5. Social and Demographic. Public interest and concern about water quality and equity is rising, which means all communities must work to strengthen public trust. Simultaneously, potential population shifts between urban and rural areas are creating resource and infrastructure challenges while also forcing community-driven water solutions. Population growth in water-stressed communities will require innovative thinking to manage limited supplies.

Speaking at an ACE22 panel discussion, David LaFrance said, “Each and every AWWA member has a unique perspective to offer. For some of us, that may mean participating in a discussion at an AWWA event or a section activity. For others, it may mean participating in a survey. Still, others may pen articles for AWWA publications, observing how water may be affected by a particular driver. There will be many other ways to help formulate and refine this vision.”

For more information, please visit www.awwa.org/resources-tools/ water-2050

RETURN TO TABLE OF CONTENTS WINTER 2022 | 33
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Upcoming Events & Activities

Please visit our website – www.inawwa.org – for details and registration information. Water and Wastewater Continuing Education Units (CEUs) to be approved by IDEM. Well Driller and Pump Installer hours to be approved by IDNR, as applicable. Professional Development Hours (PDHs) for engineers are available, as applicable. Other workshops are being planned, so please check our website regularly, or call our offi ce at 866-213-2796 for updates.

Please contact Monique Riggs at 317-372-9864 or monique.riggs@inawwa.org to host an event or suggest a topic for a workshop

January 10, 2023

Well Driller/Pump Installer Workshop Series – Columbus, IN

January 11, 2023 Well Driller/Pump Installer Workshop Series – Washington, IN

January 17, 2023 Well Driller/Pump Installer Workshop Series – Brownsburg, IN

April 10–13, 2023 2023 Annual Conference –Indianapolis, IN June 8, 2023 Operator Symposium North – Winchester, IN June 29, 2023 Operator Symposium South – Huntingburg, IN

August 9, 2023 Operator Boot Camp –Peru, IN September 12, 2023 IWEA/INAWWA Utility Management Seminar

December 5–7, 2023 Water Institute & Equipment Expo

| WINTER 2022 34 RETURN TO TABLE OF CONTENTS Lead Service Lines In Your Community? We Can Help Water System Suffer From Old Water Meters? Old Meters Cost You Money - Inaccurate Measuring Is Lost Income Funding Is Now Available To Help “Proudly Serving Indiana Municipalities Since 1975!”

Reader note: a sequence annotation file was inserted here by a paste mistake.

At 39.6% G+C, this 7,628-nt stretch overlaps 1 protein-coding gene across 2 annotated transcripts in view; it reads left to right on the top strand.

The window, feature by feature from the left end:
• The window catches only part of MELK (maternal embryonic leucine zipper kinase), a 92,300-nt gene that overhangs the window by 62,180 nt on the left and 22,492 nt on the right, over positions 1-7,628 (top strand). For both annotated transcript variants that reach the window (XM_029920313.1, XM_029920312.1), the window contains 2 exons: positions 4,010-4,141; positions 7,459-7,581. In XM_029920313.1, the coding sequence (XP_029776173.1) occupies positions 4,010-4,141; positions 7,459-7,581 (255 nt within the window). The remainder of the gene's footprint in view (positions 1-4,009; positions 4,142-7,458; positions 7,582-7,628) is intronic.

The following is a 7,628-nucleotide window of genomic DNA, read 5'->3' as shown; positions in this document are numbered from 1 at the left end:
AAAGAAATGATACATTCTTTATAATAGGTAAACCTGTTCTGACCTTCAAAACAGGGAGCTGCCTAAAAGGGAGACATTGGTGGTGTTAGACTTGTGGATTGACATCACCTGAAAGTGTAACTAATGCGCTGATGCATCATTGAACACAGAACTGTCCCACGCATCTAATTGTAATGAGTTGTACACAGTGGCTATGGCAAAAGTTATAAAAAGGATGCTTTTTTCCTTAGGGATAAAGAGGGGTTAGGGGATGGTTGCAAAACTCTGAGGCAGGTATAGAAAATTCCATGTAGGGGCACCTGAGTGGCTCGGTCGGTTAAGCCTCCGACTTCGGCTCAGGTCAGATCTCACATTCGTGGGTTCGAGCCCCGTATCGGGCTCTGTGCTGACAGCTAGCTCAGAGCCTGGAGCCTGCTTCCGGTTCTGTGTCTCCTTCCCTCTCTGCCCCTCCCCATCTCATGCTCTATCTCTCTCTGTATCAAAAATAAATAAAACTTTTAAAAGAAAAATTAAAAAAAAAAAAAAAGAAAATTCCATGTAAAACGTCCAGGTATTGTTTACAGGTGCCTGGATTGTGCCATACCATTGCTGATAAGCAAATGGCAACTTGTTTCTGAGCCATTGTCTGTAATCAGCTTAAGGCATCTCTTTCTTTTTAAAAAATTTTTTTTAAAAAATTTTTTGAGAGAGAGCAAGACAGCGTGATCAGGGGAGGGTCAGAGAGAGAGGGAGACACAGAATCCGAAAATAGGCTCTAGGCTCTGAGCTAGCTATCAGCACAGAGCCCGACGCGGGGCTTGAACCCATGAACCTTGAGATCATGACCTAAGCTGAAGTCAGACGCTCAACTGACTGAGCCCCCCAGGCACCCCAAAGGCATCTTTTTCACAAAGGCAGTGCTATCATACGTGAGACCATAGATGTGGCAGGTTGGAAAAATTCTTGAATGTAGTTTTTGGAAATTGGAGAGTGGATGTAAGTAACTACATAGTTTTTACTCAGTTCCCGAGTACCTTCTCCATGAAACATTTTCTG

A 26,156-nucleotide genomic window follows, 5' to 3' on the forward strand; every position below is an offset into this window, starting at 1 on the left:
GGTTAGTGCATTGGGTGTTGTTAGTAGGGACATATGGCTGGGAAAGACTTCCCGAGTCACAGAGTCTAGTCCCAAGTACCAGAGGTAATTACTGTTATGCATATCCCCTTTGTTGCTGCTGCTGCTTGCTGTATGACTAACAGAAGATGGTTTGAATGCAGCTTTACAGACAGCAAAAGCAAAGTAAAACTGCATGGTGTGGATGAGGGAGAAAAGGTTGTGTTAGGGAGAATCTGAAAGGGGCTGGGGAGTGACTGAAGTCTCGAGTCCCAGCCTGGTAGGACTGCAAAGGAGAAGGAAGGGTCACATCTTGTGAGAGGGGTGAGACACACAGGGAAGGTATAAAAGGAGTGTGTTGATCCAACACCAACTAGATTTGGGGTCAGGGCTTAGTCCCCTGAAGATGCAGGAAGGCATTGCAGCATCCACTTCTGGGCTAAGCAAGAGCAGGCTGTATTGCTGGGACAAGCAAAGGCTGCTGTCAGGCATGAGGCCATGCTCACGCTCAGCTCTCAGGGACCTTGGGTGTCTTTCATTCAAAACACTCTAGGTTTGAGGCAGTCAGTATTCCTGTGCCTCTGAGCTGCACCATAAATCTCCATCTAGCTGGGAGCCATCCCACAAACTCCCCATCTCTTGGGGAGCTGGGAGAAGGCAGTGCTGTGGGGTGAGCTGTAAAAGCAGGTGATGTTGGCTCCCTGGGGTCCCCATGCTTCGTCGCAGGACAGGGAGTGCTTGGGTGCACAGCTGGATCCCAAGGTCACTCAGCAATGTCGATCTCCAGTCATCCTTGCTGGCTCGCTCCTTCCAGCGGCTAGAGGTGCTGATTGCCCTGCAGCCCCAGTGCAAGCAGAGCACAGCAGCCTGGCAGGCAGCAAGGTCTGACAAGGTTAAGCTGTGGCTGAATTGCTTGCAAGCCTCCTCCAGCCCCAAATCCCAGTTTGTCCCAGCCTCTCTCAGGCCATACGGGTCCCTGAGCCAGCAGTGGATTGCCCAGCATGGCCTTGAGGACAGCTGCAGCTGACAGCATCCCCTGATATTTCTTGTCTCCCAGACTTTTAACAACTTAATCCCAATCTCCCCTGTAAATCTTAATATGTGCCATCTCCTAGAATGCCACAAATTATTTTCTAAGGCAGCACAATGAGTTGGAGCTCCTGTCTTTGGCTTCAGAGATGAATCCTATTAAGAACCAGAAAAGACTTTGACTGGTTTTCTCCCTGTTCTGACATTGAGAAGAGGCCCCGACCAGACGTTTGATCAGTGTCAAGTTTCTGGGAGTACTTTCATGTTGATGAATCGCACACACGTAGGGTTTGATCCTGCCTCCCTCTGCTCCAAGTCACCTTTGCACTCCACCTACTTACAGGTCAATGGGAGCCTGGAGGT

2023 ANNUAL CONFERENCE DETAILS

Please mark your calendars for April 10–13, 2023 for our upcoming Annual Conference, at the Marriott Downtown, in Indianapolis.

While the window to submit abstracts closed December 16, there are other items which warrant your consideration:

• IRWA Gambold Education Fund Grants – We will award up to six (6) GEF grants to individuals who have never attended an INAWWA Conference or who have not attended in the last five years. The grant includes full conference registration, two nights at the conference hotel, lunches and receptions, and a GEF shirt. Please submit your application and our Philanthropy Committee will select the awardees.

• Besozzi Youth Grant – The purpose of the grant is to send “a young delegate or delegates who have never been to an INAWWA Annual Conference ... to gather water supply and water treatment information accented toward innovative and cost-control methods. This information shall be for their own use but shall also be relayed to Indiana communities for possible use.” Grant would be for an individual in, or interested in, a career in the water industry who has never attended the INAWWA Annual Conference and is no older than 30 years of age. The grant provides funds for conference registration, conference meals, hotel and travel expenses.

Applications can be found at www.inawwa.org/about-us/awards-grants

We will have our Exhibit Hall with vendors, agencies, and some great booth presentations. This venue offers the opportunity to learn about the latest in processes, technology, and equipment, in addition to opportunities to visit with agency folks and finds answers to issues you may have.